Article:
It should also be clear that each layer can itself be organized into peer components that can be (and usually should be) separable. For example, in Layer 2 you can have a full-text index component that is separate from the link index component that is separate from the element metadata component, as least as exposed via APIs. Under the covers all these components might be implemented using the same underlying software component or they might not. Dilligent engineering suggests that even if they are implemented using the same component there should be a level of abstraction between the API exposed to Layer 3 and the underlying implementation so you can change the implementation decision without having to change your APIs or the implementation of Layer 3.

Note also that the code in Layer 3 is, by definition, use-case-specific. That means two things: it's unlikely you will ever find an off-the-shelf system that provides more than part of the Layer 3 functionality you need [although see my comments about DITA at the end of this post] and it's where the bulk of your investment in building the system will go.

This is very important. To the degree that the code that implements Layer 3 is loosely coupled to layers 1 and 2, your investment in that code is protected. To the degree that it is tightly bound, your investment is at risk.

It should also be clear that one implementation choice that cannot in any way reflect this model is the element-decomposition approach, for the simple reason that it combines the storage layer, the element metadata layer, and the other Layer 2 components into a single, monolithic component (the object store containing the objectized elemements). While it might provide some generic features for element metadata and so on, as I discussed in an earlier post, if the object database schema directly reflects the XML schema, then it is also combining Layer 3 components as well. If it the object schema is generic then it is probably not providing any particular optimization for indexing and retrieval relative to other, simpler, more componentized approaches. Thus, no matter how you slice it, it comes up suboptimal at best, counterproductive at worst.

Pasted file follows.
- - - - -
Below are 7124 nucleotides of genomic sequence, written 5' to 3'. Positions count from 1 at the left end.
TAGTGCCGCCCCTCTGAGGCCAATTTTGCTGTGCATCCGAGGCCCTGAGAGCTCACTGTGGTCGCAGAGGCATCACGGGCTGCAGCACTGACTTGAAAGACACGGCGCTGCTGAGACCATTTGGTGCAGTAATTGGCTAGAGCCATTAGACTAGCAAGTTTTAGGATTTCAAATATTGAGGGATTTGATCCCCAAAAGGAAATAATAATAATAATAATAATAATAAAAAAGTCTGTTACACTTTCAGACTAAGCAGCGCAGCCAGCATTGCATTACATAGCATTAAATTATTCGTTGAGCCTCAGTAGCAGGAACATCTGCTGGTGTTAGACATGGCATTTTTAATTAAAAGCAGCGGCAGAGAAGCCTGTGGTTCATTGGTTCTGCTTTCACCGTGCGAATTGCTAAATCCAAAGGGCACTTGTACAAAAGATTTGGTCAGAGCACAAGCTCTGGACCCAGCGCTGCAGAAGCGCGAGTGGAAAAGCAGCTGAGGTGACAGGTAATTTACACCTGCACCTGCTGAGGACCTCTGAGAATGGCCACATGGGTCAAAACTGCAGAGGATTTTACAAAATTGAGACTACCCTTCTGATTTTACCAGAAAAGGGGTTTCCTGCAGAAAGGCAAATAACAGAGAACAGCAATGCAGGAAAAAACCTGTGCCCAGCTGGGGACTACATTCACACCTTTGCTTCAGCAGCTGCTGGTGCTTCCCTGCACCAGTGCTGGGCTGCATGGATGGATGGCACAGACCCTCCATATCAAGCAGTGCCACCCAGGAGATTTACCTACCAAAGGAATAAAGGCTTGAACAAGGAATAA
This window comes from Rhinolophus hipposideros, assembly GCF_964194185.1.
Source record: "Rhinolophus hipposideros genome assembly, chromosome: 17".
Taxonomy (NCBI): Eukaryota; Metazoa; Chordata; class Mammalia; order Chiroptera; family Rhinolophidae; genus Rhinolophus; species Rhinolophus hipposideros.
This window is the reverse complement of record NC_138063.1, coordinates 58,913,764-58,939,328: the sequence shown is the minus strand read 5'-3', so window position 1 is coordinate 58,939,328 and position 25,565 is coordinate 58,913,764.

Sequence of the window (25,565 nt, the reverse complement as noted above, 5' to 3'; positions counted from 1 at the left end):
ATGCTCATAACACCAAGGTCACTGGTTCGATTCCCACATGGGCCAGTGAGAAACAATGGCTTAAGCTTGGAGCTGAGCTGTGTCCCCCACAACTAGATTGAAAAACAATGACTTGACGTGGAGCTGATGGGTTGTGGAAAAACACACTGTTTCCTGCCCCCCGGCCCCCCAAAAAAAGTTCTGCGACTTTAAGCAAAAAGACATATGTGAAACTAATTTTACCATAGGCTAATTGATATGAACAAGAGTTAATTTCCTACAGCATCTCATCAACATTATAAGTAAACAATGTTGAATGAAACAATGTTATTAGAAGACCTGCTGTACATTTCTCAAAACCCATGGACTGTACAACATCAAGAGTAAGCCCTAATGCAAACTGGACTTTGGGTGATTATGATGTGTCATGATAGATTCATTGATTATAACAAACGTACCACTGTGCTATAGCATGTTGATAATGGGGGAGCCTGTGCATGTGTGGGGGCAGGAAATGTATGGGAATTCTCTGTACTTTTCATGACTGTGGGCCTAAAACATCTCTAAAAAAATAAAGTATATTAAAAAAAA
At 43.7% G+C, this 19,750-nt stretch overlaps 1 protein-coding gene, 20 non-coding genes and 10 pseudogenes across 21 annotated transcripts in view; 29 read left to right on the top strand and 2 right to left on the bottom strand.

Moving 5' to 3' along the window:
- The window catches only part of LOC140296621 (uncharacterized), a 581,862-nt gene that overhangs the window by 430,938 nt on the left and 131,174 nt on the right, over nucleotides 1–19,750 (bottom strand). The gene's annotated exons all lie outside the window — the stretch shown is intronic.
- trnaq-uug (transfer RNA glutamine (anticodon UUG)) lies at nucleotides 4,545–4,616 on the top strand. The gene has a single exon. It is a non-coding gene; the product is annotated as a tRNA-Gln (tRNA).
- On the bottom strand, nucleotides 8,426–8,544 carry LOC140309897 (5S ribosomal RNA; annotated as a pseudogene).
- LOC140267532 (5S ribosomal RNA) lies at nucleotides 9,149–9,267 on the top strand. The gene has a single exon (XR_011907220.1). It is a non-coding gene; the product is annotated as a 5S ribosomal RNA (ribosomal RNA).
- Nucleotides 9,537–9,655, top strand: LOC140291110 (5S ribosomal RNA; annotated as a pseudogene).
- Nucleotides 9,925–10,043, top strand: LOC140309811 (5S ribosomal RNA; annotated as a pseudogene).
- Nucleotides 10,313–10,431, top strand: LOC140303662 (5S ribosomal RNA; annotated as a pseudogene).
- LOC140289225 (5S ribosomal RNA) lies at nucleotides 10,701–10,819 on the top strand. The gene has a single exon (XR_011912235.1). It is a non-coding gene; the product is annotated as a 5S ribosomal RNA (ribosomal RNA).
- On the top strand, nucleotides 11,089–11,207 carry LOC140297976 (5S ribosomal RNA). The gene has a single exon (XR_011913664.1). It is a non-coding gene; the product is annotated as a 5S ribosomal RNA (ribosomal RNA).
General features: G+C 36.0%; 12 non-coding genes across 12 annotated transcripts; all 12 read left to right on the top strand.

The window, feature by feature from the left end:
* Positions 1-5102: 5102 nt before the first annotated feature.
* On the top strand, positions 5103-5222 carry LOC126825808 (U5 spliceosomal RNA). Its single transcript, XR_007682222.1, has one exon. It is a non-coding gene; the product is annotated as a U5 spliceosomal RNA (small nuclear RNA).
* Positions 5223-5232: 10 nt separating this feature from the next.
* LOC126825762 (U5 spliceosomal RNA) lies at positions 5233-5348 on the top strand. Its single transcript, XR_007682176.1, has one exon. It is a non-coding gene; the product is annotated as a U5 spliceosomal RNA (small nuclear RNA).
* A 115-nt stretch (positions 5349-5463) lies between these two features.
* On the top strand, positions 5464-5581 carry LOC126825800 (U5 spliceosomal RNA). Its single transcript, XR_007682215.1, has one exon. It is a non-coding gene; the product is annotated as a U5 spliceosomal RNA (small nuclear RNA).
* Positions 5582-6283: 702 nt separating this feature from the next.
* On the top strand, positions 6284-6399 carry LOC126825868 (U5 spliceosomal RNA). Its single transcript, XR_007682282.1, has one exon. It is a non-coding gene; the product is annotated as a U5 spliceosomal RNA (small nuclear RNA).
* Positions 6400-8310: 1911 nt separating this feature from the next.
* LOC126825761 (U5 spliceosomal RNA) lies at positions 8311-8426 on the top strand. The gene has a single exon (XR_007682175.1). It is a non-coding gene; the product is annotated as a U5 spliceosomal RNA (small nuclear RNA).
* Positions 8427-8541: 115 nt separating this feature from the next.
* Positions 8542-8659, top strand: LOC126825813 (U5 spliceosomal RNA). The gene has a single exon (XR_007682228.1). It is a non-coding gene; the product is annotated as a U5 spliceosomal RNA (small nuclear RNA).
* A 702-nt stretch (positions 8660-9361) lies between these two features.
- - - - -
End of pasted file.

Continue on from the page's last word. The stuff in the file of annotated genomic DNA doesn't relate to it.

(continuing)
In most businesses that do technical documentation, the basic business processes and information schemas are pretty stable once established. For example, in any type of product documentation, the nature of that documentation is not likely to change drastically because the nature of the product is not likely to change. For products with very long service lives, such as commercial aircraft, this is obvious (commercial aircraft typically have rated service lives of 50 years or more but are sometimes kept in service longer than that--some DC3s built in the 40's are still flying). For products with much shorter service lives, such as mobile phones it's still the case. While the individual manual might only have a life span of two years, the product line might have an expected service life of 10 years or more and the business of mobile phones will continue indefinitely until some technology completely replaces them (which seems unlikely to happen in the next 20 or 30 years).

So if you're going to invest 100,000 or a million Euros supporting your business processes you'd like that investment to serve for at least a decade if not much longer. But you can be sure that any implementation technology you use today will be either obsolete or unavailable or unsupported 10 or 20 years from now. So it seems to me to only be prudent to design your system to minimize the dependency between your highly customized Layer 3 components and the generic services provided by Layers 1 and 2.

If you currently have an XML-aware content management system, you might ask the question: to what degree are my business-process-specific components irrevocably tied to the generic parts of the system? Can I even clearly separate those two?

When Documentum first started rolling out their built-in XML support I was talking to the person who was the primary technical contact for those features. I don't remember the exact reason for the call but I do remember that I made it very clear that, as an integrator, I would never use Documentum's built-in user interface components for accessing the repository as part of an integrated solution for the simple reason that the user interface is a key part the integration investement my client would be making and it needs to be as independent of the underlying repository as much as possible. The user interface reflects the client's business processes and schemas and it costs a lot to develop so why should I tie myself to a single underlying system? She didn't seem to get it. Note that I'm not singling out Documentum here: I would provide the same answer for any repository: unless it can't be avoided, I won't do it.

Of course, some systems give you no choice by not providing an API by which you can bind your own UIs to the underlying system. As far as I'm concerned, those systems (and you know who you are) are not acceptable candidates regardless of any other features they might have.